Participants wore accelerometers (ActiTrainer, ActiGraph, LLC, Pensacola, FL, USA) on the left hip at all times, except when showering, swimming and sleeping, for seven consecutive days to objectively assess physical activity levels. Accelerometer readings were summarized in 60-second epochs and Freedson cut-points used to define intensity domains (light <1952 count.min−1; moderate 1952–5724 count.min−1; vigorous >5725 count.min−1) [21]. Data from participants with at least 10 hours of daily accelerometer wear time for 4 days were included in the analysis. Non-wear was defined by intervals of at least 60 minutes of zero activity counts [22]. Wear time was calculated by subtracting non-wear time from 24 hours. Activity count values of <100 count.min−1 were defined as sedentary behaviour [23]. Activity was reported as minutes per day of sedentary time, moderate activity and vigorous activity and as MET-minutes (where 1 MET is equivalent to resting energy expenditure) of moderate-to-vigorous physical activity (minutes of moderate activity×4.0 METs+minutes of vigorous activity×8.0 METs). These specific MET values within the moderate (3.0–6.0 METs) and vigorous (>6.0 METs) intensity ranges were chosen for consistency with the MET values assigned for moderate and vigorous activity in the IPAQ scoring protocol (see below).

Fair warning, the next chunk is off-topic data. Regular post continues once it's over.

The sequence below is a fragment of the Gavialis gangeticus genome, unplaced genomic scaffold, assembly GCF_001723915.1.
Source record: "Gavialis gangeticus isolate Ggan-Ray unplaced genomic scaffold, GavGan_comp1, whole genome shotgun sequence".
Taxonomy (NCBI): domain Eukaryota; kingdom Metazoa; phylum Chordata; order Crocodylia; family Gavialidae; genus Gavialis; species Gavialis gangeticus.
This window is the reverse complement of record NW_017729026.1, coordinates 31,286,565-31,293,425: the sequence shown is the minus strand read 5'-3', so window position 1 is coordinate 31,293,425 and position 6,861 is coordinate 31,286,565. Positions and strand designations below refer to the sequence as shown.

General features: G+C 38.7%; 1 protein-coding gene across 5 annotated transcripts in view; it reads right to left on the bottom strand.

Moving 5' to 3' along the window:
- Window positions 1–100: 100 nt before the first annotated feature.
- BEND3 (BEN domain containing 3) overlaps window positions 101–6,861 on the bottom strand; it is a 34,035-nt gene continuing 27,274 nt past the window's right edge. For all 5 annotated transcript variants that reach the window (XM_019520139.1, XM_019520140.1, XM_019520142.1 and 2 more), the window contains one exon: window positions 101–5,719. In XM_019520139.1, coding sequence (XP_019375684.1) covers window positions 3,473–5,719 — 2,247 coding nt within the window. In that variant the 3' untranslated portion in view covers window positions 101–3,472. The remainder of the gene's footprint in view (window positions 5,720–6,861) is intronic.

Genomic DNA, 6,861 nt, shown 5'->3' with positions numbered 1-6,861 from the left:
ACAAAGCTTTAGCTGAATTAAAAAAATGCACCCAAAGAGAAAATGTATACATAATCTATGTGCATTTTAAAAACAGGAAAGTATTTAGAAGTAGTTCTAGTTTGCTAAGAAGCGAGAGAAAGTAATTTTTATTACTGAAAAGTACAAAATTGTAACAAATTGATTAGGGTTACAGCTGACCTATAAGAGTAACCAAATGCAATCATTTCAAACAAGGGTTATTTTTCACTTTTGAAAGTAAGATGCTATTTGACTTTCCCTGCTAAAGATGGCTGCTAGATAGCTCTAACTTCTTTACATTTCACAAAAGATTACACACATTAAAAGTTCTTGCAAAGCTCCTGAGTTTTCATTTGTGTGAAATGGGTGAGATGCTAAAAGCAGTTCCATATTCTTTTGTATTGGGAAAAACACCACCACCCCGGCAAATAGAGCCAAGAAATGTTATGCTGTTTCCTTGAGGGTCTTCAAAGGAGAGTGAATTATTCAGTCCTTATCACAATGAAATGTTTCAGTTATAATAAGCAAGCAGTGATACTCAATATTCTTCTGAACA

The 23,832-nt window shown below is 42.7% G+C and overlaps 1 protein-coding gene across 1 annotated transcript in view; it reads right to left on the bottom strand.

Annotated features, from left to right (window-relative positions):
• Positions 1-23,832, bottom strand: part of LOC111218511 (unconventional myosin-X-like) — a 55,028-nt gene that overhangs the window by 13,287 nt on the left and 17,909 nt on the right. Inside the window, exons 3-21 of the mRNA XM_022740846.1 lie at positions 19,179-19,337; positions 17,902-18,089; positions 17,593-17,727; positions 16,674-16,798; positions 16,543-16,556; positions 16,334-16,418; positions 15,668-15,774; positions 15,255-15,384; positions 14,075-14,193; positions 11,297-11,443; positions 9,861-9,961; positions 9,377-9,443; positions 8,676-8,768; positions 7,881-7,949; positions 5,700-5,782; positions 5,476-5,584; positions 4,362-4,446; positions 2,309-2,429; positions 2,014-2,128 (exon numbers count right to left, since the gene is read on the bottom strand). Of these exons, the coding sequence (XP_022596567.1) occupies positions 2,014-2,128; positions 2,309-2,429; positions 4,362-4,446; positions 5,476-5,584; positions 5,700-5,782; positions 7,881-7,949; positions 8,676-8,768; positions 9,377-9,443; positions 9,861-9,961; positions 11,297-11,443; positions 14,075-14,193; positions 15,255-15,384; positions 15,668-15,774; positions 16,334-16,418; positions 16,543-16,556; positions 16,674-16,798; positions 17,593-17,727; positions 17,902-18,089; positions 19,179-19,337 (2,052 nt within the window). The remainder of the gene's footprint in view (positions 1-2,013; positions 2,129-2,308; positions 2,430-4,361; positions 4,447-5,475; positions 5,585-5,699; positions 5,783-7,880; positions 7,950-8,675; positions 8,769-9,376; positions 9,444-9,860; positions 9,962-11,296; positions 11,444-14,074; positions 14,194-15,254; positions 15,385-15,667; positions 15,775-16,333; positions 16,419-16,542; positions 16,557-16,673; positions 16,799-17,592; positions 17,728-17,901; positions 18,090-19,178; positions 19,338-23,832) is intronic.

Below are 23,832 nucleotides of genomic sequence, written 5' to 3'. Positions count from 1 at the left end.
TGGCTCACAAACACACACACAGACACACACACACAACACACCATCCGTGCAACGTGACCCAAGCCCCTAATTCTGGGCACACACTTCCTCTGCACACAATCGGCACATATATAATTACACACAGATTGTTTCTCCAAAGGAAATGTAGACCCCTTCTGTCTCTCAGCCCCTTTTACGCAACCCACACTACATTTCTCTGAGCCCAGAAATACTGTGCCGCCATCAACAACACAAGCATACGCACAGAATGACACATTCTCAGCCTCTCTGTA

Measurement of physical activity by IPAQ
Physical activity and sitting time were measured using a Spanish language long-form, last 7-day, self-administered version IPAQ, which was completed immediately following their 7 days of accelerometer wear [14]. This version of the IPAQ asks questions about the amount of walking undertaken and participation in moderate and vigorous activities in work, transportation, domestic and garden, and leisure domains, amount of cycling undertaken for transport, and time spent sitting on weekdays and weekend days, over the preceding 7 days [14]. Data were analyzed in accordance with the IPAQ scoring protocol (https://sites.google.com/site/theipaq/scoring-protocol). Although walking is a moderate intensity activity by MET value, the IPAQ questionnaire includes walking as a separate activity domain from moderate activity, explicitly excluding walking in the moderate activity questions. Thus, to provide a comparable index to the accelerometer-derived moderate activity measure, the walking and moderate activity domains from the IPAQ were combined into a single ‘moderate’ activity domain for analysis. However, in line with the IPAQ scoring protocol, walking was assigned an intensity of 3.3 METs, with all other moderate activity assigned an intensity of 4.0 METs. Thus, IPAQ data are reported as minutes per day of sitting, moderate activity (including walking) and vigorous activity and as MET-minutes of MVPA (minutes of walking×3.3 METS+minutes of moderate activity (excluding walking)×4.0 METS+minutes of vigorous activity×8.0 METS). Transport cycling activity was not included in analyses, but this is unlikely to substantially influence the study findings as only 13% of the study population reported any cycling for transport and mean reported cycling activity was only 5.0 minutes per day in this cohort.